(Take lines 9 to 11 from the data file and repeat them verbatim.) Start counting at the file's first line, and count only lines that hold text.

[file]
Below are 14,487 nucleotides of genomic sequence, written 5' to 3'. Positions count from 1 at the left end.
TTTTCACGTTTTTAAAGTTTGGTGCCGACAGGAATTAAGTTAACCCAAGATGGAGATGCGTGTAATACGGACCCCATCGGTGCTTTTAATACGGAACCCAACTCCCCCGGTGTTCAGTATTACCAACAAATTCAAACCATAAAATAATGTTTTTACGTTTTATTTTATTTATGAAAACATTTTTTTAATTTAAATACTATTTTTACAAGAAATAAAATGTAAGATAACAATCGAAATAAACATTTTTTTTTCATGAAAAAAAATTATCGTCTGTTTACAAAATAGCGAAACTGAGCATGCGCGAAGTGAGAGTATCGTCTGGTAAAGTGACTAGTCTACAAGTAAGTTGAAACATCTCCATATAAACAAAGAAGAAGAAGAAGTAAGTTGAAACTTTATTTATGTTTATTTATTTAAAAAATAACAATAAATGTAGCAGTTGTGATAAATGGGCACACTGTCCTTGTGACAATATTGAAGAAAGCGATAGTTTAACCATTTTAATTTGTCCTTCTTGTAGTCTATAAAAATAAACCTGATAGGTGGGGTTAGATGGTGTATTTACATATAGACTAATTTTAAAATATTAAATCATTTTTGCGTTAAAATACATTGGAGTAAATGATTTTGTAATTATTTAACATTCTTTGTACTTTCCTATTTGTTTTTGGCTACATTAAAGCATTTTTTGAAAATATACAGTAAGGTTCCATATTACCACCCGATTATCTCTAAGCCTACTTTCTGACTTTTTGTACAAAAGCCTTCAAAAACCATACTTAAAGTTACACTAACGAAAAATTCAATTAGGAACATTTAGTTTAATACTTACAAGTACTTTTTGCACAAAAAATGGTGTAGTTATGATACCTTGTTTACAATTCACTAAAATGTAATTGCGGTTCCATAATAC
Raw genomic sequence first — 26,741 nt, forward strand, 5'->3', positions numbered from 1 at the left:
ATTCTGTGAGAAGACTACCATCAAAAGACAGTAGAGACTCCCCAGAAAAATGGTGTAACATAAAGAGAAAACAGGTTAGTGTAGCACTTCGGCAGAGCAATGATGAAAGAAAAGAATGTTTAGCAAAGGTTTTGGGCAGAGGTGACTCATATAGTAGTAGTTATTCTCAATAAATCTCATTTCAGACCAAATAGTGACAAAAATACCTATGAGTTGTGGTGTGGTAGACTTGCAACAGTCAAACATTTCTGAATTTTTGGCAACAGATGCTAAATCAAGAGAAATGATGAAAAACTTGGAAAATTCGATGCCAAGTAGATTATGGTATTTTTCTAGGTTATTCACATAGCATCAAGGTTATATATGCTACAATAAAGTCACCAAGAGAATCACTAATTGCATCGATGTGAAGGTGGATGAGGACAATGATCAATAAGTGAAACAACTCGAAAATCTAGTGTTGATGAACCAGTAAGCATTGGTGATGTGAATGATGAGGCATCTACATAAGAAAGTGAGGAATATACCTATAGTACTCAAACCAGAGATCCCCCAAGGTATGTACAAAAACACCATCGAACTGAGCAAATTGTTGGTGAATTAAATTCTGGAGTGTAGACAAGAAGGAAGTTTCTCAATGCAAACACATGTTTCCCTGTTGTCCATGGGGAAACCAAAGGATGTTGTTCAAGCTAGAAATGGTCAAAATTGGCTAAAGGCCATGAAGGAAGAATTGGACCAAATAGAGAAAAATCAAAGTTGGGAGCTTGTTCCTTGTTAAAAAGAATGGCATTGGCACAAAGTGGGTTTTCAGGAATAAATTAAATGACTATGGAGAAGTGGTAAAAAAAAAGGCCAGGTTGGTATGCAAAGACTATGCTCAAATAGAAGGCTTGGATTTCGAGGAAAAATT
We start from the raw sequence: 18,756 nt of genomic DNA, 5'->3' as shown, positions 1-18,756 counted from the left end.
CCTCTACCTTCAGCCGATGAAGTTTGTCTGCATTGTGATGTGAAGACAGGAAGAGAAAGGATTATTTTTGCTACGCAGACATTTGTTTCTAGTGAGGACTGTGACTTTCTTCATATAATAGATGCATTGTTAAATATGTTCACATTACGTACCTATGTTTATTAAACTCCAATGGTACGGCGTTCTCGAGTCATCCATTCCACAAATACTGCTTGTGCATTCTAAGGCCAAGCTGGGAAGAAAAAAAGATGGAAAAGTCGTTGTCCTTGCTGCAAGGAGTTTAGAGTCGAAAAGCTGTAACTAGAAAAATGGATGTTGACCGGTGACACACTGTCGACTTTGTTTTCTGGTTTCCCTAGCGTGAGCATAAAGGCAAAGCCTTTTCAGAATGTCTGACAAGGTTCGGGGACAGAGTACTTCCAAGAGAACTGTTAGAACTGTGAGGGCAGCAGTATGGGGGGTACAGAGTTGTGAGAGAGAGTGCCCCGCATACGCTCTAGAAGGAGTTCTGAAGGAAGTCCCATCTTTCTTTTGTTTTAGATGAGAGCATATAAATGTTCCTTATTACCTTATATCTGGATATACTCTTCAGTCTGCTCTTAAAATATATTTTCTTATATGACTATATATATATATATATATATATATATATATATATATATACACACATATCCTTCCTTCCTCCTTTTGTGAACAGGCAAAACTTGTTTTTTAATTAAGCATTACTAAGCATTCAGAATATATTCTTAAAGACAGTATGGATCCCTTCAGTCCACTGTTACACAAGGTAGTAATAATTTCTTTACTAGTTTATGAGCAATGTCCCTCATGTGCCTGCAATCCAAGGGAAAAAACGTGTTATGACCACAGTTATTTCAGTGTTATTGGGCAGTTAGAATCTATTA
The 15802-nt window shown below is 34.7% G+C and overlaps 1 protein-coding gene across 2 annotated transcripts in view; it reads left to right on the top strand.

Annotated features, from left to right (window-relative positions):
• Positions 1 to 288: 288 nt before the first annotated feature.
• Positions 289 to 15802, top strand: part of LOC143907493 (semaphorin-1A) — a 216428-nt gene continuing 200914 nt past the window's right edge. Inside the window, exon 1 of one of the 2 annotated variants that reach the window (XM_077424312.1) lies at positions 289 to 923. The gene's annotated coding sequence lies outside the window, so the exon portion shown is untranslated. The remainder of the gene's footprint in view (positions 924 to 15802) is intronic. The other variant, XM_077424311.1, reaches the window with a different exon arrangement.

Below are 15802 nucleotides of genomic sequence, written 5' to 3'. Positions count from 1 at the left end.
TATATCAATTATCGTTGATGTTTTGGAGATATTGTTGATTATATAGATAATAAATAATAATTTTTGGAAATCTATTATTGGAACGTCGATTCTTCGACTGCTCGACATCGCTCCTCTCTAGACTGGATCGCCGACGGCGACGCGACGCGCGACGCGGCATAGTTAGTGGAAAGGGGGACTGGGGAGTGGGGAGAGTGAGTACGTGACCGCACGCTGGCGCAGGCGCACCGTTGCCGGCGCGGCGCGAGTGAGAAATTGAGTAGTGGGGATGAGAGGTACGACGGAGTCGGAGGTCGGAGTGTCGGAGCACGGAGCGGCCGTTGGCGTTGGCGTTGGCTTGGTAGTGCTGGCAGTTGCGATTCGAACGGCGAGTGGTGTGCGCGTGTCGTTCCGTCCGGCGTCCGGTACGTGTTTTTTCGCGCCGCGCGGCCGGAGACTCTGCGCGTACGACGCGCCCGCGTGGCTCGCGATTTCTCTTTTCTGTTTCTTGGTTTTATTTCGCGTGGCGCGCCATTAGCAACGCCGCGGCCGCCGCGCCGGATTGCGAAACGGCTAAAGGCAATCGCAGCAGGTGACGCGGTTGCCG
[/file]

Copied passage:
• Positions 1 to 288: 288 nt before the first annotated feature.
• Positions 289 to 15802, top strand: part of LOC143907493 (semaphorin-1A) — a 216428-nt gene continuing 200914 nt past the window's right edge. Inside the window, exon 1 of one of the 2 annotated variants that reach the window (XM_077424312.1) lies at positions 289 to 923. The gene's annotated coding sequence lies outside the window, so the exon portion shown is untranslated. The remainder of the gene's footprint in view (positions 924 to 15802) is intronic. The other variant, XM_077424311.1, reaches the window with a different exon arrangement.

Below are 15802 nucleotides of genomic sequence, written 5' to 3'. Positions count from 1 at the left end.